The efforts and ambitions of six companies
Parcel delivery vehicles – whether electric or fossil-fuel driven – have become an integral part of city streets all over the world. After the e-commerce sector tripled in size between 2014 and 2019, the Covid-19 pandemic led to a further boom in parcel deliveries in 2020. This increase has resulted in more packages, more vehicles, more local pollution, more drivers, more waste, and, critically, more CO2 emissions. The pressure on delivery companies to reduce their negative impact on global warming is increasing.
In this report, we analyse the efforts and ambitions of Amazon, Deutsche Post DHL Group, FedEx, Flipkart, United Parcel Service (UPS), and Walmart to reduce and eliminate the impact of their “last-mile” the last part of the delivery supply chain, from the warehouse or distrtibution centre to the consumer deliveries on global warming. Even though the entire delivery chain is much longer and more extensive, this research focuses on this relatively cost- and energy-intensive last phase of the delivery process. The report also looks at company-wide emissions targets, and target dates for full electrification of the delivery vehicle fleets.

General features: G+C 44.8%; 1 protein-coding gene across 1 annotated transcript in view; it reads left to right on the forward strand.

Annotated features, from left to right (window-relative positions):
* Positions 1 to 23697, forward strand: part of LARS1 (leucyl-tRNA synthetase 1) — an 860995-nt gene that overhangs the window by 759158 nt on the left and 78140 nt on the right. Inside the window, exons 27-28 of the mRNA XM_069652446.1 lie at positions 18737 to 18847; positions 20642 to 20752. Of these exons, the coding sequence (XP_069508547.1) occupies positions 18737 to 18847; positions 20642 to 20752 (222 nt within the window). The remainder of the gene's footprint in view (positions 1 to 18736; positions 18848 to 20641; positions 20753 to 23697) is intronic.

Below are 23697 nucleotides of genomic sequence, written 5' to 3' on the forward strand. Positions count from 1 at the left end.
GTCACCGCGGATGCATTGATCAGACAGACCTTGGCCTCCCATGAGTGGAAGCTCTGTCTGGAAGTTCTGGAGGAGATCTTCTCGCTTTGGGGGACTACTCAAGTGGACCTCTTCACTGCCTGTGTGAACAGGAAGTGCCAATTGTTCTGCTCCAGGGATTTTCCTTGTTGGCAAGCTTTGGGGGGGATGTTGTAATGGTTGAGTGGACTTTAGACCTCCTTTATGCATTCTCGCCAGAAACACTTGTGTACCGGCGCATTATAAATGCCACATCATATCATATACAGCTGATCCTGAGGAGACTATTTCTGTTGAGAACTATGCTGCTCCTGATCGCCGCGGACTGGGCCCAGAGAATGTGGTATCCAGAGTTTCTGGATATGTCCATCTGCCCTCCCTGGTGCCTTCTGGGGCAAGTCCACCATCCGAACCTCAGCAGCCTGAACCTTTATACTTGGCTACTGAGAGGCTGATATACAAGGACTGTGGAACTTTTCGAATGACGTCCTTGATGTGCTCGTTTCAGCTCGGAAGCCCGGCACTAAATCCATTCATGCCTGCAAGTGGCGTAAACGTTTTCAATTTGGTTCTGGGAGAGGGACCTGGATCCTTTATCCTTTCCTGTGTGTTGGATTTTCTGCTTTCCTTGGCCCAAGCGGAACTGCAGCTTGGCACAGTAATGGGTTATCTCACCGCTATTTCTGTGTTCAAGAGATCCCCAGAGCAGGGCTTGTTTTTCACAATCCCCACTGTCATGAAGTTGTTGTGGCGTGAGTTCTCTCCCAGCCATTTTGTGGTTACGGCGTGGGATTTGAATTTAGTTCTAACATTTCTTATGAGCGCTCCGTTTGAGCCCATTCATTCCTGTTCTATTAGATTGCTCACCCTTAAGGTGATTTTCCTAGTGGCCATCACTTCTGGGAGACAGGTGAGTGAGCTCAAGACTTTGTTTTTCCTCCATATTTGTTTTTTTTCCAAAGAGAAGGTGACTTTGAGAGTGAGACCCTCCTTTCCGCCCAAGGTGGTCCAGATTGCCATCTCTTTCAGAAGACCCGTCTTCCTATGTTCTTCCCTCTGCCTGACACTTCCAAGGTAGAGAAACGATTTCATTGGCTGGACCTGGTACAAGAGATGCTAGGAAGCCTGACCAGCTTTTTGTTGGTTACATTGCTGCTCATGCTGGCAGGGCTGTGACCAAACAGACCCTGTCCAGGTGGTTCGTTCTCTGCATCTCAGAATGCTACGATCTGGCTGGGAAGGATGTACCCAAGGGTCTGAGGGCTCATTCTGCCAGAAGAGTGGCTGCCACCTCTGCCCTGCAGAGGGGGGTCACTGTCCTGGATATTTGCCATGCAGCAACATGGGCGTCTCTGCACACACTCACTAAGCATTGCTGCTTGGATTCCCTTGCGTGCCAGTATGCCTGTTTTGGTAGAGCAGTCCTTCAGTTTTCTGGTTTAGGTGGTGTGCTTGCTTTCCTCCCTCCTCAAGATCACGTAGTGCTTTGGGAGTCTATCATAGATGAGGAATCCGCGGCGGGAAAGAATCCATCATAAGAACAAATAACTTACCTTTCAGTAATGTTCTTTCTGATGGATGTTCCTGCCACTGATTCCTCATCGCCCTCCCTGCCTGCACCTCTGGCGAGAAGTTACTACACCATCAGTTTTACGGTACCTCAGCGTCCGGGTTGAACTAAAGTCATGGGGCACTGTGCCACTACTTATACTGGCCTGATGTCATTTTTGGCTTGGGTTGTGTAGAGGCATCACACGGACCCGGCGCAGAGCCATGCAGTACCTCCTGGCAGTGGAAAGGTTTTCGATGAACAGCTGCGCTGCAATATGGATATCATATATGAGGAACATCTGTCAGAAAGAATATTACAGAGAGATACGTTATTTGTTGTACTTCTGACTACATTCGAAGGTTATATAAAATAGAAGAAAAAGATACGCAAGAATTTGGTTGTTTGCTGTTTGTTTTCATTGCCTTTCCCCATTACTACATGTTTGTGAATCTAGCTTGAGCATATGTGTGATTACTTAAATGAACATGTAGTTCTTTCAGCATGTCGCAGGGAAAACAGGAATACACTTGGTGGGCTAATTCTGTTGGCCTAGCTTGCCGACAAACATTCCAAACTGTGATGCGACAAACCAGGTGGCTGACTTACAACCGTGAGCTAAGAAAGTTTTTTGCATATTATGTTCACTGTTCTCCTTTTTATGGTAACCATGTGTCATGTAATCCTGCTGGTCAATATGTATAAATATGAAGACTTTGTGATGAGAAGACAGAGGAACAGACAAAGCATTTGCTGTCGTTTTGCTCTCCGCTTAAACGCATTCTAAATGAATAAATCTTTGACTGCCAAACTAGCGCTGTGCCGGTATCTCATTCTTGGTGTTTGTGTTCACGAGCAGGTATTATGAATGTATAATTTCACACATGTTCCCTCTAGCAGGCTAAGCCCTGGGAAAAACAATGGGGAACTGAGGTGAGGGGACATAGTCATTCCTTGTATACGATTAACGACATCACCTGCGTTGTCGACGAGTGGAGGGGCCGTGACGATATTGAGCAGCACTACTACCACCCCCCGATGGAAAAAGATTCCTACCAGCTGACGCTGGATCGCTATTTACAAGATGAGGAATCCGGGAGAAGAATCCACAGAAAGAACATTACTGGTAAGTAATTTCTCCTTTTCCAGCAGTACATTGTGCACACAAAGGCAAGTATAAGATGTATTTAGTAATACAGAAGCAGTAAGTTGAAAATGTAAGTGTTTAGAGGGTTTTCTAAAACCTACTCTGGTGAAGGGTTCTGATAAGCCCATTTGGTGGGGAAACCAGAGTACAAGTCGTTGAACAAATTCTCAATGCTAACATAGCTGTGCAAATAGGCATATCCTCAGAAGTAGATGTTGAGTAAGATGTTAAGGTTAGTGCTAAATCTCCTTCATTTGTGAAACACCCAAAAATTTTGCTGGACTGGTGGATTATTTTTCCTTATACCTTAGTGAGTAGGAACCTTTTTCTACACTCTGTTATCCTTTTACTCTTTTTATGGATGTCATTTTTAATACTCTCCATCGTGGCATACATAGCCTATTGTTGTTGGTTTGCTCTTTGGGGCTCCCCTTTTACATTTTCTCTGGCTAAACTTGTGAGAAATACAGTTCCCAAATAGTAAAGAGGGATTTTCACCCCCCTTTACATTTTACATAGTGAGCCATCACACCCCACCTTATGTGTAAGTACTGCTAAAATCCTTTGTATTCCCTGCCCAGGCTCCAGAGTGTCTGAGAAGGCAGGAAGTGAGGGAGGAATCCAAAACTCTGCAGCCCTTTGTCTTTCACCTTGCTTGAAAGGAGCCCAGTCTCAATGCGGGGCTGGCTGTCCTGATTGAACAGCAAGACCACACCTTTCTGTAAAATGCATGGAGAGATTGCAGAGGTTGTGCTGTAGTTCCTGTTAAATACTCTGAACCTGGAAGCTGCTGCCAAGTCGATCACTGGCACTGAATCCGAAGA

Given city authorities’ crucial role in local environmental and developmental policymaking, this report also presents three examples of how cities (Delhi, London and Los Angeles) encourage, facilitate, and regulate sustainable last-mile delivery systems.
Although all six companies demonstrate awareness of the environmental impact of last-mile deliveries and have set targets to reduce their emissions, all companies need to substantially accelerate their efforts to achieve their fleets’ electrification and emissions targets. They have generally failed to formulate goals that are sufficiently ambitious. Furthermore, they do not provide clear and accessible data on current progress and the measures they are taking.
In addition, there are a number of sector-wide issues related to companies’ emission reduction efforts, such as the environmental impact of the production of the vehicles and their components. While these issues should not discourage or slow down companies’ efforts to eliminate emissions, it is essential to take them into account to ensure a truly sustainable and just transition.read more less